Precision farming is a new concept of farming. This concept is based on the judicious use of various inputs as decided and calibrated by various scientific technologies so as to save the natural resources and enhance the productivity of a crop. For instance, fertility status of soil in different parts of a field is never same. If a farmer applies fertilizer uniformly in whole of the field, he may be wasting resources because in parts where soil was rich, lesser amounts of fertilizer was required whereas in other parts of the field where soil fertility level was poor, higher amounts of fertilizer was needed.
Similarly, applying other inputs such as insecticides, weedicides and micronutrients uniformly throughout the field without ascertaining their need in different parts of a field, may also lead to wastage of natural resources and result in comparatively low yields. In developed countries, nitrogen sensors, a special kind of device is used to find out requirement of nitrogenous fertilizer in different sections of a field. Punjab Agricultural University (PAU) has recommended use of leaf colour chart (LCC) for need based use of nitrogen fertilizer in wheat, rice and maize. Precision farming can also play an important role in providing need based irrigation to a crop and thus saving precious water.
PAU has developed a special instrument (Tensiometer) for this purpose. Tensiometer is used to decide when and how much irrigation should be given to rice crop. Giving need based irrigation to a crop not only enhances the crop productivity but also helps to save precious diesel and electricity which is consumed in running tubewells. Introduction of laser land leveler is another example which helps in saving precious water resources especially in case of rice crop. In developed countries, several other precision farming technologies such as drip irrigation, sprinkler irrigation for irrigating big farms, various types of sensors, pneumatic planters for precise planting and global positioning system (GPS) for accurate measurement of the fields, Information and Communication Technology, Satellite Technology, Auto steering for plant spacing are deployed to maximize crop productivity with minimum use of natural resources. In Precision farming, every single agricultural input is applied at right time, in right manner, at right place and in right quantity.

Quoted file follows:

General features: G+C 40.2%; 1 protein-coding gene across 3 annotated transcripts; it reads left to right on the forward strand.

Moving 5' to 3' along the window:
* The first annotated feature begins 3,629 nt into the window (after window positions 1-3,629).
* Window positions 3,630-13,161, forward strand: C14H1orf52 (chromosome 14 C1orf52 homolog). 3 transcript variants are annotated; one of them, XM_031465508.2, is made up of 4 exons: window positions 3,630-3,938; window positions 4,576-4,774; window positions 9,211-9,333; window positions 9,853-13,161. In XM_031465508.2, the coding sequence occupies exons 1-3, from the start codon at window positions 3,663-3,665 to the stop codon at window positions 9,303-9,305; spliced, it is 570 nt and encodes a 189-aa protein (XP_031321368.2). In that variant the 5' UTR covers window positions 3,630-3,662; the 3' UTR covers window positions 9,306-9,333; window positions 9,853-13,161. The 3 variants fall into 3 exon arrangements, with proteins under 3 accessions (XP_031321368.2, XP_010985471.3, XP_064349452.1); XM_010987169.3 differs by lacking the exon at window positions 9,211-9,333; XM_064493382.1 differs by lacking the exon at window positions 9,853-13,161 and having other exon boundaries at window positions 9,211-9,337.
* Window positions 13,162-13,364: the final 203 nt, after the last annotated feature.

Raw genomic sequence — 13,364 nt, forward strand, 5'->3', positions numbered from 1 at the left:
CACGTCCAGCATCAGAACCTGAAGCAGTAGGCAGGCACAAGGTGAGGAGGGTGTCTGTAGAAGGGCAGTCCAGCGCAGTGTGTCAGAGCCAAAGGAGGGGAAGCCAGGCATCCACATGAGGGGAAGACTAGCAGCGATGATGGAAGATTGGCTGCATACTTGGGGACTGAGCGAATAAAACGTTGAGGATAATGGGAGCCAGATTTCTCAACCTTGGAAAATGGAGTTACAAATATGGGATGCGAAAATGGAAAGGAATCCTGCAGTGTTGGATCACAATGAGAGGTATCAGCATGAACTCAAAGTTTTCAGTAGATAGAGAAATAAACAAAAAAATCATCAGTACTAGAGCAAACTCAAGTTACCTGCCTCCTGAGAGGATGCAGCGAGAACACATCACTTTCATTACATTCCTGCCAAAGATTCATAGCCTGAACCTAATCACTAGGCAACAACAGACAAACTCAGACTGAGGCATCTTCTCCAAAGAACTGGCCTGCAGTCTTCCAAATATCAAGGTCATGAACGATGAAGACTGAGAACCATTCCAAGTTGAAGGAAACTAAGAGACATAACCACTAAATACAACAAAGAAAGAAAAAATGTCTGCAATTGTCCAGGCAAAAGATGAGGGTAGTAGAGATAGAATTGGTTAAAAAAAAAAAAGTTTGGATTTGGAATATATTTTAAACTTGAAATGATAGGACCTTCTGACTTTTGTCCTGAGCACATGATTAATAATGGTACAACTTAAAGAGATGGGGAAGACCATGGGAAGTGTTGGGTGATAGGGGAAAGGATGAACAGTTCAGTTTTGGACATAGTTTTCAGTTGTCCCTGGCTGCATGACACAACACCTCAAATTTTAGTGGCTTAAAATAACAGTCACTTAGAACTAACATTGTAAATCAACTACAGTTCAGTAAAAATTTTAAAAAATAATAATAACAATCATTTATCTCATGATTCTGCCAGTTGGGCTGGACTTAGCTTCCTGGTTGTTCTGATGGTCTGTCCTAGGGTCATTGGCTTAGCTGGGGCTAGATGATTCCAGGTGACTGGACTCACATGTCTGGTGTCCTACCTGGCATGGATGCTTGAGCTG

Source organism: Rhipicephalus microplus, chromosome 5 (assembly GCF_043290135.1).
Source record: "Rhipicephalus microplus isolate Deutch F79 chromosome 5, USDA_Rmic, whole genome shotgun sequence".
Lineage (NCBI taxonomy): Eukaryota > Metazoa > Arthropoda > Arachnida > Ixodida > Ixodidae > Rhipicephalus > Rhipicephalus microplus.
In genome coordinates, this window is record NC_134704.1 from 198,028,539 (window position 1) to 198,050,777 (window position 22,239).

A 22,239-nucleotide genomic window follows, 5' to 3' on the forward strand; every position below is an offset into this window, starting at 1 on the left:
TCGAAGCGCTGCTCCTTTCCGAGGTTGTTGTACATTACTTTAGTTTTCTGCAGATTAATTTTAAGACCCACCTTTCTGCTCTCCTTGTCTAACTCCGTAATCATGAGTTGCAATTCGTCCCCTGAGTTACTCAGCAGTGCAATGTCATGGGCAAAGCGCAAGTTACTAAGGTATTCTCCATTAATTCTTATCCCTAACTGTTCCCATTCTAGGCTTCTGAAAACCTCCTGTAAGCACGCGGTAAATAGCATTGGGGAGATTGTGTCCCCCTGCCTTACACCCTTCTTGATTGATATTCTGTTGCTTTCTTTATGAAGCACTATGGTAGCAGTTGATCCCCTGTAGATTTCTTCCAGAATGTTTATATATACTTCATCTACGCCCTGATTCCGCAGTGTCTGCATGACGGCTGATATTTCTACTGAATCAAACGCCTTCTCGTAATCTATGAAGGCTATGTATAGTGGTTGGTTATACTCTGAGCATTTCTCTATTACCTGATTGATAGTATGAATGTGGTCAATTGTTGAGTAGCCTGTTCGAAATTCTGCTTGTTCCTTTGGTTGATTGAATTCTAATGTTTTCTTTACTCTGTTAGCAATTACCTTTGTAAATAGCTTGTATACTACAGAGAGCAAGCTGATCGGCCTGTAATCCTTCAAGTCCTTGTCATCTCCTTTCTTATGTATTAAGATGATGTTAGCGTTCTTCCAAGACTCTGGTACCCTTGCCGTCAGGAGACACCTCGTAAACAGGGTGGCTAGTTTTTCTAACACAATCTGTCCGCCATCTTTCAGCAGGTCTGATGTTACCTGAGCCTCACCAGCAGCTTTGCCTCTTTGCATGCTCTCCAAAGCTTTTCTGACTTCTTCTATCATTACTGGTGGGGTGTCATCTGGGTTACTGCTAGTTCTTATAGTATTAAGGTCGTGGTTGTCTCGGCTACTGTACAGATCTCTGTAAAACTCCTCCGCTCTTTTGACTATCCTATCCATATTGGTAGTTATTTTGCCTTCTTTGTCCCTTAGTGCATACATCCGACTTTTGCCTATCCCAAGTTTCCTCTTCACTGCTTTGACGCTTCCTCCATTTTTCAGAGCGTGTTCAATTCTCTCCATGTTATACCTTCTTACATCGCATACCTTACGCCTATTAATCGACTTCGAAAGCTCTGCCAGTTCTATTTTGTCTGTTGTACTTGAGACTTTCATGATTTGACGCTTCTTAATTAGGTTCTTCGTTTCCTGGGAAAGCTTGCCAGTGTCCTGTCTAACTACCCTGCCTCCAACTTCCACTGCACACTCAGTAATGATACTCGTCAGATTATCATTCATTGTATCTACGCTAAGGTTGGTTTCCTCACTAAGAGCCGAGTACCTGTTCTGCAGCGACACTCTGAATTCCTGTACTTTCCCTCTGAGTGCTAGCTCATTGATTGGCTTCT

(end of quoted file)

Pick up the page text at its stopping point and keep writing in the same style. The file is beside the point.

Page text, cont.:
4. Climate change and its Impact on Agriculture:
Climate change due to global warming has become a serious issue and a hotly debated subject these days. According to various scientific reports, the earth has warmed about 0.5o C over the past 100 years and it is estimated that by the end of 21st century, temperature will further increase by about 1.8 to 4.0oC. As a result, the atmosphere and ocean have warmed, the amounts of polar snow and ice have reduced, sea level has risen and concentration of Greenhouse gases has increased. As a consequence, warm days have become warmer and cold days colder, rains have become erratic and seasons have started overlapping. The seasonal variations have been converted into daily variations.
Factors responsible for climate change:
Following factors are responsible for global warming and climate change:
Increased concentration of greenhouse gases ·
Burning of fossil fuels
Large scale deforestation
Industrialization and urbanization
Ever increasing human population
Unabated use of refrigerators, air conditioners and foam industry which emit chloroflouro carbon gases
Excessive use of agro-chemicals
Green House Effect:
Some gases such as carbon dioxide (CO2), nitrogen oxide (NO2) chloroflouro carbon (CFC) and methane (CH4) are the major factors responsible for pollution, global warming and climate change. These gases are known as Greenhouse gases. This name is derived from Green House which is made from a polythene sheet or glass. This polythene sheet allows sun rays to enter the green house but it does not allow infra red rays to go out after striking earth surface as reflection. As a result, temperature inside green house increases. These gases form a blanket type thick layer around the earth and trap the sun rays inside thus leading to increase in the temperature on the earth. Excessive use of nitrogenous fertilizers in crops leads to production of nitrogen oxide (NO2) gas. Rice cultivation which involves cultivation of crop in continuous ponded water also results in production of methane (CH4). The Green House effect can result in a rise of temperature to the tune of 3.2oC by 2050 in India.
Impact of climate change on agriculture
Climate change will affect different parts of the earth differently. In some countries, it may adversely affect agricultural production and thus food security but in other countries, climate change may have positive effect on crop productivity.
Duration of crops, sequence of crop rotations and cultural practices of raising crops may change due to global warming
As a consequence of rise in temperature and moisture, new diseases and insect pests may emerge in areas where these were not present previously and may seriously affect production of crops.
Climate change may lead to unpredictable changes in the monsoon rainy season in India.
Rising night temperature may adversely affect crop productivity.
Any increase in day temperature during February and March will have adverse effect on wheat production in Punjab.
In order to mitigate climate change effects, use of solar energy, hydro-electricity generation and bio-energy should be encouraged and sole dependence on fossil fuel should be reduced by minimizing vehicular and industrial emissions of carbon dioxide and other gases.